Back in the day (starting in the mid-1970s), wired networks were the only option at MIT. At the Lab for Computer Science and the AI Lab, there were experimental Ethernets as well as Chaosnet and LCS Net. Next, cables connected desktop computers and printers in local area networks (LANs). MITnet, the campus network, wasn’t launched until the mid-1990s and it too was originally a wired network.
The first wireless (WiFi) networks at MIT were set up about 20 years ago through one-off efforts by a few departments in labs and library study carrels. Information Systems and Technology (IS&T) began a more systematic approach to deploying WiFi on campus in 2001.
Initially, IS&T’s WiFi network complemented its wired network; WiFi was primarily a “nice to have” resource in common areas. Over the years, as more community members took to using laptops, tablets and mobile phones as their primary devices, MIT’s WiFi network became the main means of connectivity for most people on campus, especially in the residence halls.
As the transition to WiFi gained traction, IS&T’s network design philosophy evolved from a focus on coverage to prioritizing quality and strength of signal. Originally, IS&T put wireless access points (APs) in hallways because they were easy to maintain. Now IS&T’s WiFi deployments are much denser. Staff on the Infrastructure Operations team have moved access points into rooms so that they’re closer to client devices, minimizing obstruction of signal. IS&T staff also use tools to calculate expected signal loss through different types of construction material. This technique was used, for example, when IS&T upgraded the WiFi in Baker House (W7) with its terra cotta brick walls.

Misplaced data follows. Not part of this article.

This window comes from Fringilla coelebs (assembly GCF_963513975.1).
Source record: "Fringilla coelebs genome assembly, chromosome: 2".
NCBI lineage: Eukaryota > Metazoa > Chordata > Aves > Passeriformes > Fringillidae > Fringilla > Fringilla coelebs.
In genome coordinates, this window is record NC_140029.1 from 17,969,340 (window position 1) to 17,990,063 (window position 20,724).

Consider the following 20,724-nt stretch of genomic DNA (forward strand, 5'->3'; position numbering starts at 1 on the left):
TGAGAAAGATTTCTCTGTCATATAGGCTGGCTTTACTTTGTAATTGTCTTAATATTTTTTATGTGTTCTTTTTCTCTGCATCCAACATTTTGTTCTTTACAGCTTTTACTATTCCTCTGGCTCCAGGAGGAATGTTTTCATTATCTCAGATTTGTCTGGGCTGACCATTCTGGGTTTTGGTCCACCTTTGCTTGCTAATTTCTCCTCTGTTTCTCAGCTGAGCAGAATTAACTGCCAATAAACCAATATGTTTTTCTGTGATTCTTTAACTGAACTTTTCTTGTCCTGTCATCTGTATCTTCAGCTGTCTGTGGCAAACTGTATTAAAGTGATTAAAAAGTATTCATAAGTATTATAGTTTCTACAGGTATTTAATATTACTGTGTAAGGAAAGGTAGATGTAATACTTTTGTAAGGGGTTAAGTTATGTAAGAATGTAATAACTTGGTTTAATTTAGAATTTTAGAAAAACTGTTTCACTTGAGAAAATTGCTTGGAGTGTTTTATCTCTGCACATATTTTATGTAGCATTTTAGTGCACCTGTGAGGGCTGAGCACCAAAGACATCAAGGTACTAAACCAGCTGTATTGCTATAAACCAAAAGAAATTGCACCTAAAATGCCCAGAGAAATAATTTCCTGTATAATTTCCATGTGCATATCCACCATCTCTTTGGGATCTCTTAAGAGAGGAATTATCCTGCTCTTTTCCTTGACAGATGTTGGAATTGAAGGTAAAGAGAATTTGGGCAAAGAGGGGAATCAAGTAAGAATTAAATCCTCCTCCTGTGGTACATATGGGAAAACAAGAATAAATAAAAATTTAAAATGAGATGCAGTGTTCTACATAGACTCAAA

IS&T’s recent upgrade of the wireless controller infrastructure enables many tools to automatically maximize quality of service in the different types of campus environments. The upgrade has also enabled IS&T to set profiles for different types of environments, a necessary step in modernizing MIT’s wireless infrastructure.
For large lecture halls, such as Kresge Auditorium, IS&T staff now prepare initial designs with predictive models, including heat maps showing coverage. They create specific channel assignments for each AP to maximize available bandwidth.
After each WiFi upgrade, IS&T staff do a post-installation analysis and walk-throughs of different areas on campus to assess the effectiveness of any changes. These real-world results inform the next set of predictive models, leading to improved WiFi access throughout the campus.
The team’s next planned advance is to create AP and radio frequency (RF) groups and, where applicable, install panel antennas that direct RF energy, minimizing co-channel interference.
Advice for end users
While IS&T continues to actively upgrade network service on campus, there are steps end users can take to improve the performance of their wireless devices. To learn more, see The Wireless Networks at MIT in the Knowledge Base.